Earl Pilcher, Jr., runs an equipment rental outfit in Arkansas, lives with his wife and kids and parents, and rarely takes off his gimme cap. His mother dies, leaving a letter explaining ... See full summary »
James Earl Jones,
Eulis 'Sonny' Dewey is a preacher from Texas living a happy life with his beautiful wife Jessie. Suddenly his stable world crumbles: Jessie is having an affair with young minister Horace. Sonny gets enraged and hits Horace with a softball bat, putting him into a coma. After that he leaves town, takes a new name, 'Apostle E.F.' and goes to Louisiana. There he starts to work as a mechanic for local radio station owner Elmo, and Elmo lets him preach on the radio. E.F. starts to preach everywhere: on the radio, on the streets, and with his new friend, Reverend Blackwell he starts a campaign to renovate an old church.Written by
Robert Duvall had to use four million dollars of his own money to complete the film. When the movie did well at the box-office, the distributors reimbursed him. See more »
When the car takes off to go into the river, the tires squeal on a dirt road. See more »
[Sonny sees his momma laying on the floor]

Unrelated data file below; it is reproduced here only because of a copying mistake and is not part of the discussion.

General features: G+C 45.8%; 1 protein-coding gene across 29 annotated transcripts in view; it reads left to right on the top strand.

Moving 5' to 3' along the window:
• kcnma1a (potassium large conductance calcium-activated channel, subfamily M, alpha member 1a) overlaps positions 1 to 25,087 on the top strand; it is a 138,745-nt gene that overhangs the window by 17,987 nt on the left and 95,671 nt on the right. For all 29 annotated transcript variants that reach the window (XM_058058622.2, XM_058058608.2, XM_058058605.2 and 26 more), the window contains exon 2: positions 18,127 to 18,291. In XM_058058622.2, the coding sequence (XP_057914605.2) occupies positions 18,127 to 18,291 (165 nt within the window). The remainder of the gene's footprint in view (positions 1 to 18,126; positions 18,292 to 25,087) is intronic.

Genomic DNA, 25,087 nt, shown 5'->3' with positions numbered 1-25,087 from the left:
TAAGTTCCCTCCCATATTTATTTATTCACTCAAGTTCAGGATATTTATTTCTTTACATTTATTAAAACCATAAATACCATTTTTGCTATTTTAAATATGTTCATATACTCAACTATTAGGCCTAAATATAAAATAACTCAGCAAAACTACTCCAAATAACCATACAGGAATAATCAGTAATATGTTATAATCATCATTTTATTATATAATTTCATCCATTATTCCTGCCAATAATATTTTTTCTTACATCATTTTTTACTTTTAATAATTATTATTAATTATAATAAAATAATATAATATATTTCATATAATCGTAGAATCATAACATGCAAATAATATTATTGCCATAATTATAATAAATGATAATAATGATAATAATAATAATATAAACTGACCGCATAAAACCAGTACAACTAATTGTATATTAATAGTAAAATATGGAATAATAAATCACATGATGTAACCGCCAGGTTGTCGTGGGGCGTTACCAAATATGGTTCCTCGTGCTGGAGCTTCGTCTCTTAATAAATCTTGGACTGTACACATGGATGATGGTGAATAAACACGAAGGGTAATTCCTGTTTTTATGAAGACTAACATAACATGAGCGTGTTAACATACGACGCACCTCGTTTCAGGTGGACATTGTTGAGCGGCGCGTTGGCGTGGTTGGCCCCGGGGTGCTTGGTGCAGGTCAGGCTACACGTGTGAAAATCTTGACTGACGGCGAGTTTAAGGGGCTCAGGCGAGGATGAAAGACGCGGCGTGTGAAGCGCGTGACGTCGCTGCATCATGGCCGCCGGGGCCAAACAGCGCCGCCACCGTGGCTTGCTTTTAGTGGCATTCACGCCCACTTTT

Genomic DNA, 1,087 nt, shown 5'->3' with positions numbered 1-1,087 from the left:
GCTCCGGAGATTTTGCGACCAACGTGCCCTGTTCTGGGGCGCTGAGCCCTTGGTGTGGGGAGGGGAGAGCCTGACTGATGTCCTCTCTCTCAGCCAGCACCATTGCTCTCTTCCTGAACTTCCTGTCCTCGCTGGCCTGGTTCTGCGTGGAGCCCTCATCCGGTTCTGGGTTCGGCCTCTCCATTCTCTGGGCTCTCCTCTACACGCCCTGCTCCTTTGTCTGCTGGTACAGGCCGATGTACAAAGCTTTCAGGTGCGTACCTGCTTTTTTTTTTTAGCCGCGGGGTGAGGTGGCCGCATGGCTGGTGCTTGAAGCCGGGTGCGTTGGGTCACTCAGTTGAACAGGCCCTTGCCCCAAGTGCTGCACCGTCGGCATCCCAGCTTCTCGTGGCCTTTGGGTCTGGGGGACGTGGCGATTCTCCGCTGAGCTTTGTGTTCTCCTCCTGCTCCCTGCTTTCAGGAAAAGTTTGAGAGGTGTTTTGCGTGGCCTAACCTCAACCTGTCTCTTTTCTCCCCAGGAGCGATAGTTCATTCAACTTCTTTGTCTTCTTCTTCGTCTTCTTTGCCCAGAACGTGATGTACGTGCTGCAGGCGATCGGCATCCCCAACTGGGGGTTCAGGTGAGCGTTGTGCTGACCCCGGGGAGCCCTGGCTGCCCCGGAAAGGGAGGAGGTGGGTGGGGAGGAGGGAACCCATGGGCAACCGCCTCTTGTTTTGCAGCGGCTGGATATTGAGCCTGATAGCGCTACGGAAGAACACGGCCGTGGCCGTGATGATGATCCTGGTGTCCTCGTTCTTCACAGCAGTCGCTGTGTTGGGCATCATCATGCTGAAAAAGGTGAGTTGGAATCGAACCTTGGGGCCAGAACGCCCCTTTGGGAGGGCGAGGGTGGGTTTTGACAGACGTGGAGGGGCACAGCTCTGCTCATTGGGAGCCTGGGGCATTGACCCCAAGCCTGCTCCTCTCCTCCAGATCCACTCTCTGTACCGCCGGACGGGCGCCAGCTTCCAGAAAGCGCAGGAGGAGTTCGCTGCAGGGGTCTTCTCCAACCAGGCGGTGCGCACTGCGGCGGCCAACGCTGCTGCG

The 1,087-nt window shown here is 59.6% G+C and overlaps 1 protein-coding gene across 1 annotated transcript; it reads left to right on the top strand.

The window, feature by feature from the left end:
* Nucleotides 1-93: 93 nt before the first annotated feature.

Mama, I can't take you with me now, so get on back in your chair. Now i know you've died on me and gone on home to heavan so i hope you can still hear me. Now, you be good while i'm gone and i'll call you tonight okay? I can't take you with me now. Alright? Eh? Eh, Mama?
[as hes going out the door]
Hug St. Peters neck for me would ya? Bye Mama, kiss an angel for me. Gotta hit the road Mama, i gotta work! Gotta go to work!
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During the end credits there is a scene showing Sonny (Robert Duvall) preaching to the prisoners during out-of-prison work. See more »
Robert Duvall did an excellent job bringing this film to life. The other 'actors' in the film also contribute to give "The Apostle" a realistic warmth rarely achieved in mainstream films. I refer to the cast as 'actors' because aside from numerous character actors, Duvall being one of the greatest, the film is inhabited by non-actors. In other words, the people in church, from the Holiness preachers to the warm small-town folk, are real people, not trained in acting. Duvall's story is engaging and beautiful in the way it shows the flaws amid great talent in a man who chooses for himself the calling of Apostle. I love this film, the accurate portrayal of some aspects of southern U.S. life and culture, and especially Duvall's performance.
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